With help from Kitchen Workshop–Pizza you’ll be a pizza expert in no time! This easy-to-navigate book is a complete curriculum for making your own pizza using a regular home oven. Level 1 begins with the basics, including seven variations on the tomato-cheese pizza and recipes for doughs, including a gluten-free pizza dough. Level 2 moves to the classics and showcases all of the hits, including Pizza Margherita, Pizza Quatro Formaggi–and even a Calzone. Level 3 is filled with original pizza recipes from Ruth’s award winning Washington, D.C. restaurants. In levels 4, 5, 6 & 7, you’ll learn how to take your pizza to the next level with lessons on sauces, protein toppings, vegetable toppings, fruit toppings, and more. From dough to delicious, Kitchen Workshop-Pizza is sure to inspire both novice and expert home chefs in the timeless tradition of pizza making.

Sweet Corn and Ricotta Ravioli with Butter Basil Sauce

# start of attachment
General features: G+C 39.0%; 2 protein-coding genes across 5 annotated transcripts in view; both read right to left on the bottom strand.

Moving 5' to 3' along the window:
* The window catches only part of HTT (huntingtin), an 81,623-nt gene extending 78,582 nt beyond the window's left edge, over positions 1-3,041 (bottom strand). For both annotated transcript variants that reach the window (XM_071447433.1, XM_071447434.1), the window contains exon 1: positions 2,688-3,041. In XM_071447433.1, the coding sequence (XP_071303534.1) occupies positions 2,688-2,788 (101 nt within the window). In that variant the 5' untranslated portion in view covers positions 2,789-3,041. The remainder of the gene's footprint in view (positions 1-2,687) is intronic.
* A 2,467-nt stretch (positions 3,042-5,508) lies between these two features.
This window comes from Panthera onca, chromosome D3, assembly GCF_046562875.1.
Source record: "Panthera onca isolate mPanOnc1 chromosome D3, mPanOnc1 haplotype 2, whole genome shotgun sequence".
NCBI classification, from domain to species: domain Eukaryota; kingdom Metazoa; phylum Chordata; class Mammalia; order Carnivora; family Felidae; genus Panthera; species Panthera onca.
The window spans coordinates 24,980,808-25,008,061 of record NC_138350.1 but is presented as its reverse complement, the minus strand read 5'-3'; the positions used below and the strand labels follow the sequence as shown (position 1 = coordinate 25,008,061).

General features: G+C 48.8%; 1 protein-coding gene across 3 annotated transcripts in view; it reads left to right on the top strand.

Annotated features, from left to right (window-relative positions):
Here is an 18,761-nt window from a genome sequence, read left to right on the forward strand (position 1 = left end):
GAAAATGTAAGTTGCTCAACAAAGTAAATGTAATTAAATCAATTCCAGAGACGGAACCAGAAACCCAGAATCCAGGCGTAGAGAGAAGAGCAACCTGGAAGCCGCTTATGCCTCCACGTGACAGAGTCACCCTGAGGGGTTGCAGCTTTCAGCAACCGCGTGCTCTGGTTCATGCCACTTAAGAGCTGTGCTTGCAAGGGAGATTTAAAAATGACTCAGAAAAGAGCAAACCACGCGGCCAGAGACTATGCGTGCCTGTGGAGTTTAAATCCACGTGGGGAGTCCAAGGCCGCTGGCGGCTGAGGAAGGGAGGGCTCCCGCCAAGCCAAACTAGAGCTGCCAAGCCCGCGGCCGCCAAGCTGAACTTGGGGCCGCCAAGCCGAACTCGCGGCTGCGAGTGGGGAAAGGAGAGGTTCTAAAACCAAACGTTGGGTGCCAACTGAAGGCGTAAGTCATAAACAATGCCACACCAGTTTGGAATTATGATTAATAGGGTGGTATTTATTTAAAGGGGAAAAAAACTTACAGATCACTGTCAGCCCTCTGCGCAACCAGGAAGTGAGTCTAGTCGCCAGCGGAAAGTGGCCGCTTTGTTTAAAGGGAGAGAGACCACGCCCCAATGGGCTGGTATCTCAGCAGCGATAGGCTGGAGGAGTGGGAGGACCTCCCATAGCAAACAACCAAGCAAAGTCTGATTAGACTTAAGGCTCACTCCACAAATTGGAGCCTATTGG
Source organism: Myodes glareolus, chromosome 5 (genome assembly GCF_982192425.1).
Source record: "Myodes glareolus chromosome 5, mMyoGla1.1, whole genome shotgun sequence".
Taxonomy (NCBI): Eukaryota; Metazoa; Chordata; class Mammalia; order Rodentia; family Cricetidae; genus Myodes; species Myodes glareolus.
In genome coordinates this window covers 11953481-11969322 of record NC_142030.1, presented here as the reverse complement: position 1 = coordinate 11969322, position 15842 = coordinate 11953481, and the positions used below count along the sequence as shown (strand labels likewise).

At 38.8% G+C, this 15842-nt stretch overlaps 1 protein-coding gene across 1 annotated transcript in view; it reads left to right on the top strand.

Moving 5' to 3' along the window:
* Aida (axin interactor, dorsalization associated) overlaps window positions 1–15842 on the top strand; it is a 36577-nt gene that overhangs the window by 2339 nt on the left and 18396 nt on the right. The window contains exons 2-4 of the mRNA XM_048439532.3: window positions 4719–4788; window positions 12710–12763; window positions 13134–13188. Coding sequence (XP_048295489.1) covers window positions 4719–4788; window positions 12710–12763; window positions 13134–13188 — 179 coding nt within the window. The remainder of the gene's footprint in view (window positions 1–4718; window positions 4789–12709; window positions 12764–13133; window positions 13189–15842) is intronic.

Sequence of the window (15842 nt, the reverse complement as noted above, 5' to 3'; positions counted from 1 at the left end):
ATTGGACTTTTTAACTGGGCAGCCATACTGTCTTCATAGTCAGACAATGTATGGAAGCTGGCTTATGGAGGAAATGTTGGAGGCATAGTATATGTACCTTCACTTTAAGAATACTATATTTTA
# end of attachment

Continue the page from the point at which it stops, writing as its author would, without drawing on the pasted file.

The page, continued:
So many of us are gluten-free or have allergies to wheat and other grains. As such, more and more of us are making our own flour blends or buying specialty flours.

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Whether you’re interested in making your own flour or just exploring new recipes, Erin Alderson’s new book, The Homemade Flour Cookbook, is filled with delicious and amazing options for you to try. These ravioli are sure to be hit of any event (or just for dinner on a Thursday night).

Sweet Corn and Ricotta Ravioli with Butter Basil Sauce
Excerpted from The Homemade Flour Cookbook by Erin Alderson